Proof. Since the running time is already discussed above, it remains to show the approximation factor. Let ${s}_{\text{heur}}$ be the number of suppressions in a solution provided by Algorithm 1 and ${s}_{\text{opt}}$ be the number of suppressions in an optimal solution. We show that for every instance, it holds that ${s}_{\text{heur}}\le m\xb7{s}_{\text{opt}}$. Let M be a matrix, ${M}_{\text{heur}}^{\prime}$ be the suppressed matrix produced by Algorithm 1, and ${M}_{\text{opt}}^{\prime}$ be the suppressed matrix corresponding to an optimal solution. First, observe that for any row in ${M}_{\text{opt}}^{\prime}$ not containing any suppressed entry, it follows that the corresponding row in ${M}_{\text{heur}}^{\prime}$ also does not contain any suppression. Clearly, each row in ${M}_{\text{heur}}^{\prime}$ has at most m entries suppressed. Thus, each row in ${M}_{\text{heur}}^{\prime}$ has at most m times more suppressed entries than the corresponding row in ${M}_{\text{opt}}^{\prime}$ and, hence, ${s}_{\text{heur}}\le m\xb7{s}_{\text{opt}}$.
To show that this upper bound is asymptotically tight, consider the following instance. Set $k=m$, and let M be as follows: The matrix M contains ktimes the row with the symbol 1 in every entry. Furthermore, for each $i\in \{1,\dots ,m\}$, there are $k1$ rows in M, such that all but the ${i}^{\text{th}}$ entry contains the symbol 1. In the ${i}^{\text{th}}$ entry, each of the $k1$ rows contains a uniquely occurring symbol. The pattern mask contains $m+2$ pattern vectors: For $i\in \{1,\dots ,m\}$, the ${i}^{\text{th}}$ pattern vector contains $m1$□symbols and one ☆symbol at the ${i}^{\text{th}}$ position. The last two pattern vectors are the all□ and all☆ vectors. Algorithm 1 will suppress nothing in the k all1 rows and will suppress every entry of the remaining rows. This gives ${s}_{\text{heur}}=(k1)\xb7{m}^{2}=(m1)\xb7{m}^{2}$ suppressions. However, an optimal solution suppresses in each row exactly one entry: The rows containing in all but the ${i}^{\text{th}}$ entry the symbol 1 are suppressed in the ${i}^{\text{th}}$ entry. Furthermore, to ensure the anonymity requirement, in the submatrix with the k rows containing the symbol 1 in every entry, the diagonal is suppressed. Thus, the number of suppressions is equal to the number of rows; that is, ${s}_{\text{opt}}=k+(k1)m={m}^{2}$. Hence, ${s}_{\text{heur}}=(m1){s}_{\text{opt}}$. ☐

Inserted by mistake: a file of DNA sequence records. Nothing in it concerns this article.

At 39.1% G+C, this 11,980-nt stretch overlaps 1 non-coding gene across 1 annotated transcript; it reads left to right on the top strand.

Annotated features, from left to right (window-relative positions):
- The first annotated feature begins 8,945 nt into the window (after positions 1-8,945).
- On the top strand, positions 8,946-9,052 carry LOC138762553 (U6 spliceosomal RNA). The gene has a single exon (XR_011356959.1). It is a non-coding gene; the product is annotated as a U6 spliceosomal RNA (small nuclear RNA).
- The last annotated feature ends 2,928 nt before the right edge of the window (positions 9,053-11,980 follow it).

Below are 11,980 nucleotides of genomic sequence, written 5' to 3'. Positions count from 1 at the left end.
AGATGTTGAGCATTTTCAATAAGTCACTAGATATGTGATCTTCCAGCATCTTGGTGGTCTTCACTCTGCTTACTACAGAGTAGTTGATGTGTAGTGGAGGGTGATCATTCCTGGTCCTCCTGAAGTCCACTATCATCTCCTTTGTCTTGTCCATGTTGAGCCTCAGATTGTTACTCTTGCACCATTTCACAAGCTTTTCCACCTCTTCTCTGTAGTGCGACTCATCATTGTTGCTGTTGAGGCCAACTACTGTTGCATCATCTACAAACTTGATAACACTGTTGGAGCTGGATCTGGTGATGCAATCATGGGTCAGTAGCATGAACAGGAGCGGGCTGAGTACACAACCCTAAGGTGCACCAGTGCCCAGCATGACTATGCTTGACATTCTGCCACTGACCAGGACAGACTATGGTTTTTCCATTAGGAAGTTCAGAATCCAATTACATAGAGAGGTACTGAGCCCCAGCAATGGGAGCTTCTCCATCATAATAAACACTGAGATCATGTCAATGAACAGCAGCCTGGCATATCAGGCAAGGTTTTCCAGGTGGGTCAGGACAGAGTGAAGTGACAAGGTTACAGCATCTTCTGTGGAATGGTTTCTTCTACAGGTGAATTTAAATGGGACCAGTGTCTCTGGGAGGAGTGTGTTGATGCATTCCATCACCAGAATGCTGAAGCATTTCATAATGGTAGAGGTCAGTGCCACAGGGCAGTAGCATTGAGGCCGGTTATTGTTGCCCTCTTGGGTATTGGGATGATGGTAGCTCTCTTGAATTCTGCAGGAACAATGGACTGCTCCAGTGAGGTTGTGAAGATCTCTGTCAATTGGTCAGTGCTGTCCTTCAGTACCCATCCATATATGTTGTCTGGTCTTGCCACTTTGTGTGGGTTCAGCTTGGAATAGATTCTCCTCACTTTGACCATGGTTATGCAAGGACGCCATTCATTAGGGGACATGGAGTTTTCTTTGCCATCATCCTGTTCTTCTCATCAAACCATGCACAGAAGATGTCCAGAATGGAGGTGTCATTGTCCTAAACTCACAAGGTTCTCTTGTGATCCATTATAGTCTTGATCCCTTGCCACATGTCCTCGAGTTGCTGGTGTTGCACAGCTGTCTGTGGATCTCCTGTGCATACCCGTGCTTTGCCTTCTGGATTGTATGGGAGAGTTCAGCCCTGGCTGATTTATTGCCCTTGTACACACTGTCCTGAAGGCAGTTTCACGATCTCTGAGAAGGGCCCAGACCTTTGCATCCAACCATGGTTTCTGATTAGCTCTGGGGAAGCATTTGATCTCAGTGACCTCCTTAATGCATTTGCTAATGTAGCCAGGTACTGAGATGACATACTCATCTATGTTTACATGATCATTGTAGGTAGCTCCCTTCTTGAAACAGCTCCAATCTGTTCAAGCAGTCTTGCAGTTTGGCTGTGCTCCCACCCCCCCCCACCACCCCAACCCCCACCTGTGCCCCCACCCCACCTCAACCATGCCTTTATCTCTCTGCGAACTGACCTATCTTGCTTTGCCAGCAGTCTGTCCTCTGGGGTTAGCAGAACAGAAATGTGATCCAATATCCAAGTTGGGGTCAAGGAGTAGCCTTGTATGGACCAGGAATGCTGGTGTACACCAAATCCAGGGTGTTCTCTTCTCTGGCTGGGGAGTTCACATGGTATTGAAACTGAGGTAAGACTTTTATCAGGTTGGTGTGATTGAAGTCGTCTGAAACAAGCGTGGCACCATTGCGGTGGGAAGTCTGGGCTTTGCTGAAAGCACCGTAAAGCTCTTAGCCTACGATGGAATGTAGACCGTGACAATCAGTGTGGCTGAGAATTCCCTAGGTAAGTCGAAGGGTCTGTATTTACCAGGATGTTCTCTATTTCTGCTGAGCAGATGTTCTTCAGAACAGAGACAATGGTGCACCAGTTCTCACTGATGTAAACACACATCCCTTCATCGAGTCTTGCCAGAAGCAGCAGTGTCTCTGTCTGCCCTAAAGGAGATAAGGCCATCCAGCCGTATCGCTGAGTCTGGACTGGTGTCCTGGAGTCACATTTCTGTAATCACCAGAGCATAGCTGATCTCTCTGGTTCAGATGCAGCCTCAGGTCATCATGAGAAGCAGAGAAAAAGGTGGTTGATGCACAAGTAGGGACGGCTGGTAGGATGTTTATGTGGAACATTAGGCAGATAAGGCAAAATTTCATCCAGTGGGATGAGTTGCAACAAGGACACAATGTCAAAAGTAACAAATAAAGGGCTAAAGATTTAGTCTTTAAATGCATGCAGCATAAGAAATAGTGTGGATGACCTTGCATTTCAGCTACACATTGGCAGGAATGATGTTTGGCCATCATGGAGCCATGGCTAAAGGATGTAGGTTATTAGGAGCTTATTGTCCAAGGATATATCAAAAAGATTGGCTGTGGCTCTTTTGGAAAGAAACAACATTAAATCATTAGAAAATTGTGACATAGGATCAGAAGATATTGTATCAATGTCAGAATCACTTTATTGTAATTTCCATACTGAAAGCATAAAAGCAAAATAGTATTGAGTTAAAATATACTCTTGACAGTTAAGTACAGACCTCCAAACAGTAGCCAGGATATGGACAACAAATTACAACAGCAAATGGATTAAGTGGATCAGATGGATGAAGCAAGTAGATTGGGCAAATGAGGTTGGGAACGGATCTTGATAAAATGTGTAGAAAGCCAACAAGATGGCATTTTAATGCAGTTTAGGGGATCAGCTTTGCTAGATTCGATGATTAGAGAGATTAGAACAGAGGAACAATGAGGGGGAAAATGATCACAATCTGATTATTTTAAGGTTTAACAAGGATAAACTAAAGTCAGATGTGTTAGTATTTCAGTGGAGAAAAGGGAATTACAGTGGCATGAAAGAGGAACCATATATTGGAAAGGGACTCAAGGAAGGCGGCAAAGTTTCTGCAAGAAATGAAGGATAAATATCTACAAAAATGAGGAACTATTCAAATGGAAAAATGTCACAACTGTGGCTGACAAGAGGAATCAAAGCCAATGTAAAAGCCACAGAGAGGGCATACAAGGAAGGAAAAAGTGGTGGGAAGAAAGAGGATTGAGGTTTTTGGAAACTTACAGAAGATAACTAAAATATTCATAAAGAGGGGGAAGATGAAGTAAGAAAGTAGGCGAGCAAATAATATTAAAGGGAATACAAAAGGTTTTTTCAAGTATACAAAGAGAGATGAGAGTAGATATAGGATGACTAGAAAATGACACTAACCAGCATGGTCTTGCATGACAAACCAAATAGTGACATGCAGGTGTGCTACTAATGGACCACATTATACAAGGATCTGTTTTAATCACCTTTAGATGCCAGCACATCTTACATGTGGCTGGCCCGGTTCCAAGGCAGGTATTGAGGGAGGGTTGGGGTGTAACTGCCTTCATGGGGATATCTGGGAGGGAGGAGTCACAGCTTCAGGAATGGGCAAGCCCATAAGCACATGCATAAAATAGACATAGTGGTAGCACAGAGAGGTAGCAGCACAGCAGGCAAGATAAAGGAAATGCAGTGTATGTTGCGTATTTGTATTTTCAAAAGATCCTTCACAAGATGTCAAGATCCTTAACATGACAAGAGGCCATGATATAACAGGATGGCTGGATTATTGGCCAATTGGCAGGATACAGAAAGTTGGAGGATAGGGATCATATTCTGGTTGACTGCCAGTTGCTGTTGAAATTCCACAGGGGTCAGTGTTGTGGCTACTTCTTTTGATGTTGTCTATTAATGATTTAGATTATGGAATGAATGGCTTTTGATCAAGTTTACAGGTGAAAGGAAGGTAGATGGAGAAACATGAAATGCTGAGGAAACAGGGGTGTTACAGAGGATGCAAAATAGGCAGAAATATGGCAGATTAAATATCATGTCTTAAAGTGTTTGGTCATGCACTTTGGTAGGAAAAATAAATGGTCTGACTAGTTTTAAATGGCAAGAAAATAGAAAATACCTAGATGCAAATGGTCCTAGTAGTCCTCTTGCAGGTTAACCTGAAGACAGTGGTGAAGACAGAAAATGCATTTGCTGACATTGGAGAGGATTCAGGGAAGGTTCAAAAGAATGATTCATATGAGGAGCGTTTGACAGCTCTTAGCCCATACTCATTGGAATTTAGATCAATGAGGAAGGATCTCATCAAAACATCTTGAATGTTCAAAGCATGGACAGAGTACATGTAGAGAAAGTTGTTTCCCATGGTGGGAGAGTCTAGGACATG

3. Implementation and Experiments
In this section, we present the results of our experimental evaluation of the heuristic presented in Section 2.3 and the ILPformulation presented in Section 2.2.
3.1. Data
We use the following datasets for our experimental evaluations. The first three datasets are taken from the UCI machine learning repository [22].